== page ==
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dc.contributor.authorKadoya, Yoshihiko
dc.date.accessioned2011-05-31
dc.date.available2011-05-31
dc.date.issued2011-05-31
dc.identifier.urihttp://hdl.handle.net/2123/7602
dc.descriptionDoctor of Philosophy(PhD)en_AU
dc.description.abstractProviding human service through competitive markets is inherently problematic. On one hand, quality care is critical; unsatisfactory human service greatly influences people’s quality of life. On the other hand, profit for human service providers is essential for sustainable service provision. This thesis focuses on striking a balance between human services’ need for quality assurance and market providers’ need for profit. The research primarily examines the provision of long-term care for the elderly in Japan, which has the biggest share of aged population among the OECD members. Two research questions guide the empirical research: 1. How should governments design the human service market in order to keep the capacity to ensure the quality of service? 2. How should governments set the performance measurement for quality care? The research presents and tests two models. The first model addresses market competition practices and offers an alternative care quality model, called Ideal CQM. Ideal CQM seeks to overcome deficiencies in the existing care quality model, which allows the market to accommodate poor quality care. To this end, Ideal CQM presents a theoretical market design in which quality of care is the sole basis for market competition. By implementing Idea CQM, governments can direct the market competition to enhance the quality of care and poor quality service can be automatically eliminated from the market. The second model addresses performance measurement and is a process-based model, which values the experiences of front-line care workers. The process-based performance measurement seeks to overcome deficiencies in the existing outcome-based performance measurement, which is rendered ineffectual by two unique features of human service: ambiguous policy goals and a considerable amount of front-line worker discretion. This thesis, thus, modifies the existing concept of market competition utilising public administration theory to accommodate the process-based performance measurement model. The research supports the use of market competition to provide human service for long-term care. Approving the workability and the practicability of the presented two models, the thesis concludes that governments can achieve balance between quality assurance and sustainable provision, if they are willing to meet the required conditions for implementation of the two models.en_AU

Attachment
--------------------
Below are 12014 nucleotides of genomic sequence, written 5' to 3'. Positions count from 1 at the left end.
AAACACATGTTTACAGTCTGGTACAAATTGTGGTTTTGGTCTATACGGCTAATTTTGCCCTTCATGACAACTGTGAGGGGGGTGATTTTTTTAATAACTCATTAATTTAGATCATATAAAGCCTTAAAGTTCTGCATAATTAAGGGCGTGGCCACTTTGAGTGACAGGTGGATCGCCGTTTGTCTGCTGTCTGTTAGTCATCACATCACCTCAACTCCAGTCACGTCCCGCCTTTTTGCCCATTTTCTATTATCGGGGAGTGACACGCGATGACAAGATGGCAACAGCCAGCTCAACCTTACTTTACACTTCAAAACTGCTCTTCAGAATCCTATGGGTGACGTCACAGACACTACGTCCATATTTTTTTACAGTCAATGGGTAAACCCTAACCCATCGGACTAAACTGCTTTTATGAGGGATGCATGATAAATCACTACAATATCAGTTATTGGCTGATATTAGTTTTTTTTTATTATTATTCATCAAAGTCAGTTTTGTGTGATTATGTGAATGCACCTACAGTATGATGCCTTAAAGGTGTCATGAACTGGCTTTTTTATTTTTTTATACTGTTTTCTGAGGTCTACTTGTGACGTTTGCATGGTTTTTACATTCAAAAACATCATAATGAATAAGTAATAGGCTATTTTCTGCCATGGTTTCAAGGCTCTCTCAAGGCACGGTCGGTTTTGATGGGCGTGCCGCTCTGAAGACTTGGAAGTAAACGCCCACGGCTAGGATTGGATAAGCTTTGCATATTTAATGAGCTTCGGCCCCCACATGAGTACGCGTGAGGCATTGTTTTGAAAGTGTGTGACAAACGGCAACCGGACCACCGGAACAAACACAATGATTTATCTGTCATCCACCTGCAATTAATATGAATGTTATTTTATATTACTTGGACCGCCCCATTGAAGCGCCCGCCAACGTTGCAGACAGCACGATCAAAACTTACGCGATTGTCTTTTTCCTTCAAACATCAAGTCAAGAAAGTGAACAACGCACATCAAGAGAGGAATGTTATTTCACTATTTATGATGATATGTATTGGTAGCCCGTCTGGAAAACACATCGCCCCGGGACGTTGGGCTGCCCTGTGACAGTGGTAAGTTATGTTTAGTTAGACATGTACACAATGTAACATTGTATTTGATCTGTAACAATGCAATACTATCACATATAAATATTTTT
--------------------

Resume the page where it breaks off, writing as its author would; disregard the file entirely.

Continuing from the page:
dc.publisherUniversity of Sydney.
dc.rightsThe author retains copyright of this thesis.
dc.rights.urihttp://www.library.usyd.edu.au/copyright.html
dc.subjectHuman Serviceen_AU
dc.subjectLong-Term Careen_AU
dc.subjectQuality Assuranceen_AU
dc.subjectStreet-Level Bureaucracyen_AU
dc.subjectIdeal CQMen_AU
dc.subjectPerformance Measurementen_AU
dc.subjectPerformance Indicatoren_AU
dc.subjectPublic Administration Theoryen_AU
dc.subjectPerformance Measurementen_AU
dc.subjectProcess-baseden_AU
dc.subjectOECDen_AU
dc.subjectElderlyen_AU
dc.subjectJapanen_AU
dc.titleManaging the Human Service Market: The Case of Long-Term Care in Japanen_AU
dc.typePhD Doctorateen_AU
dc.date.valid2011-01-01en_AU


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